Tadeo Peralta Johnson
Title: Founder and VP of Sales
Company: T & P Refrigeracion
Location: Hermosillo, Sonora, Mexico
No. of Branches: 9
No. of Employees: 134
Year Founded: 1991
Tom Perić: Tell us a little bit about your company.
Tadeo Peralta Johnson: My brother-in-law Oscar Tapia and I started the company 25 years ago in our home city of Hermosillo, the capital city of the Mexican state of Sonora. T&P stands for Tapia and Peralta, our last names.
We are distributors for air conditioning, ventilation and refrigeration equipment as well as installation materials and parts used, to repair, service and install all of those equipment lines.
As wholesalers, we work and promote two-step distribution, and our core customer group is composed of professional HVAC and refrigeration contractors that do commercial and industrial work and some residential. We do not sell to end users, and that makes us probably one of the very few true wholesalers in Mexico.
We have nine branches in nine cities and five states throughout northwestern Mexico and a distribution center at Hermosillo.
TP: I met you some years back at a HARDI annual conference. How did you become aware of HARDI, and why did you join?
TPJ: By referrals from our suppliers. Oscar and I were at the Chicago annual ASRHAE Expo back in 2006 when we visited the HARDI booth and talked to Don Frendberg.
We joined HARDI because we were looking for an association where we could learn from the best in the industry, meet people, have fun, and give back some of what the industry has given us.
HARDI has been all that and much more; it has become our path to success ever since.
TP: What do you see as the major difference or differences between the way Mexican wholesalers operate compared with their U.S. counterparts?
TPJ: Order, teamwork, and collaboration as a whole industry, and I am not only talking about wholesalers but manufacturers and contractors, too.
Most of the players in Mexico are cats or dogs; they do not know if they are cats or dogs [they don’t understand their role in the distribution business], which makes things more difficult for the industry to improve.
We really need manufacturers to start following the two-step distribution they endorse in North America and force wholesalers to do the same for the good of the industry and the profitability of our businesses.
TP: What book or movie have your read or watched more than once? Why?
TPJ: That is an easy one. I have watched “Dances with Wolves” at least 10 times, it is such a great movie, story, actors, landscapes … breathless every time I watch it.
TP: You are an engineer by training. How did you get into the HVACR wholesale business?
TPJ: Yes, I am an engineer by training but an entrepreneur by nature; it is in my DNA.
I have always wanted to start a business, so I came to the U.S. to work with an appliance contractor to learn the trade, and it happens this gentleman did refrigeration and air conditioning as well. Once I learned enough, I came back to Mexico and started an appliance and HVACR shop.
Back then, it was not easy to find the right parts needed to finish the work, so I decided to open a parts store and went into this venture with my partner and brother-in-law, Oscar.
TP: As a Mexican wholesaler, what is the biggest myth you have to confront when dealing with Americans in the same industry?
TPJ: Speaking in general, I would say the size and potential of Mexico and its 120 million population.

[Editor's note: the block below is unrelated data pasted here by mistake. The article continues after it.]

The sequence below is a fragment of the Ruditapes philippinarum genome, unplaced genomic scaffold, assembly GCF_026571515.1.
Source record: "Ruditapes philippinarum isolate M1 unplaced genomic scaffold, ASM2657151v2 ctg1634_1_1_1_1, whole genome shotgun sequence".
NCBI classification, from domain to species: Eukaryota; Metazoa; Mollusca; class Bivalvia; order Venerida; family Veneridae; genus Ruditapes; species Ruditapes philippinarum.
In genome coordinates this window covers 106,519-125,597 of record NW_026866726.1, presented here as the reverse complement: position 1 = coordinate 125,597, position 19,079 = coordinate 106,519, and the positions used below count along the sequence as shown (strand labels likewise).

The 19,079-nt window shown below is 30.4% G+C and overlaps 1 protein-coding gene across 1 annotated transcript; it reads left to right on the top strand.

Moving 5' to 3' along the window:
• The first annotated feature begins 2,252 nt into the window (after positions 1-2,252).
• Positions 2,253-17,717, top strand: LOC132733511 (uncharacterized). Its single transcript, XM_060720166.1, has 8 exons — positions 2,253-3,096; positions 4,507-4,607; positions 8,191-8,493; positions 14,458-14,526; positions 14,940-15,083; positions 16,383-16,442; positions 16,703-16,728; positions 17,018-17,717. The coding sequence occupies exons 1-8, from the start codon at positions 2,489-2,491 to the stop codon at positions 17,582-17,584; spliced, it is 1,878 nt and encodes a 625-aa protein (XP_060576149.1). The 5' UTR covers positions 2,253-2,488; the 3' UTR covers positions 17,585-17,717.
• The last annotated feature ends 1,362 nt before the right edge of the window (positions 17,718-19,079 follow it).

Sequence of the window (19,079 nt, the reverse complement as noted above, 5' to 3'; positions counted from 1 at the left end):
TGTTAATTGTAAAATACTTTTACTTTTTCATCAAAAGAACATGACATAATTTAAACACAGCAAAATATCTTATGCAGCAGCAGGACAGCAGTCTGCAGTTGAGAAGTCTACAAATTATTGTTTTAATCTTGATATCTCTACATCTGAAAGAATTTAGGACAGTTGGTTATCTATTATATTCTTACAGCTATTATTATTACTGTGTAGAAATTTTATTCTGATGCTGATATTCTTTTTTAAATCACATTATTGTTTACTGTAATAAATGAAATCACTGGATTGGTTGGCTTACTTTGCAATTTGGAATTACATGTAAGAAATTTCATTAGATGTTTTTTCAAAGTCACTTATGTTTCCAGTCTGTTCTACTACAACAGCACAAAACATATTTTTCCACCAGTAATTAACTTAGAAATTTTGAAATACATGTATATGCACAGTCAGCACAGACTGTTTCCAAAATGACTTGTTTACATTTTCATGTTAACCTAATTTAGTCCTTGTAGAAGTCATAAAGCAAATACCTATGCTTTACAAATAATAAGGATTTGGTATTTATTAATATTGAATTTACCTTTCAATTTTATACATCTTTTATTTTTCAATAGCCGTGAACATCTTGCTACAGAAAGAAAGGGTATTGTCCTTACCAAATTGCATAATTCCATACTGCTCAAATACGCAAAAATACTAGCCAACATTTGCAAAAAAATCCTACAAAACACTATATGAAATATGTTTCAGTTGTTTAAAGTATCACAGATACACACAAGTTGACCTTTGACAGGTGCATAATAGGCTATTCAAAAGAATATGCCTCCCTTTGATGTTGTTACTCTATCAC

Speaking about distribution, its the belief of most manufacturers to target the Mexican market differently in comparison with the domestic wholesalers and contrary to what HARDI stands for and supports, which is two-step distribution.
TP: Your last name is Johnson. Most people would not associate that last name as one of Mexican origin. Is there a story behind it?
TPJ: Yes, and it is called immigration, and all of the [North] American continent is full of immigrants.
I am proud to be a Mexican citizen as well as a U.S. citizen: Mexican because of my mother, Johnson, whose ancestors came from England to Kentucky in the 18th century and then moved to Mexico, where my mother was born and raised. I’m a U.S. citizen because of my dad, Peralta, whose ancestors came from Spain to Mexico and then moved to California, where my dad was born and raised and even fought in WWII. He is 90 years old and probably one of the few verterans still alive.
TP: What do you consider the most significant problem in the HVACR industry, and how would you solve it?
TPJ: Adapting to the new era of knowledge.
I think the answer is in the [HARDI’s] emerging leaders group, and we should support them and leave them the necessary space to do what they know.
By the way, emerging leaders program is to me one of the most clever ideas I have seen in the 10 years of being a HARDI member.
TP: If you had to pick a movie star, who do you think most resembles you?
TPJ: Good question. Let me know if you come up with someone.
TP: You have the term “refrigeration” in your company name. Do you do more than refrigeration work?
TPJ: Yes, our product mix runs about 75 percent HVAC and 25 percent refrigeration.
TP: Do you sell strictly to contractors, or do you also sell to retailers?
TPJ: Strictly to contractors.
We work and promote two-step distribution, and our core customer group is composed of professional HVAC and refrigeration contractors.
TP: The last time we spoke, you had picked up golf. Are you getting any better?
TPJ: Poquito — just a little bit — but I have been working hard to improve my game. I am currently a 13 HC [handicap].
I picked up golf three years ago, and so far my biggest success has been shooting a 32 on the back nine. Yes … like the boys on Golf Channel at least for one time. DC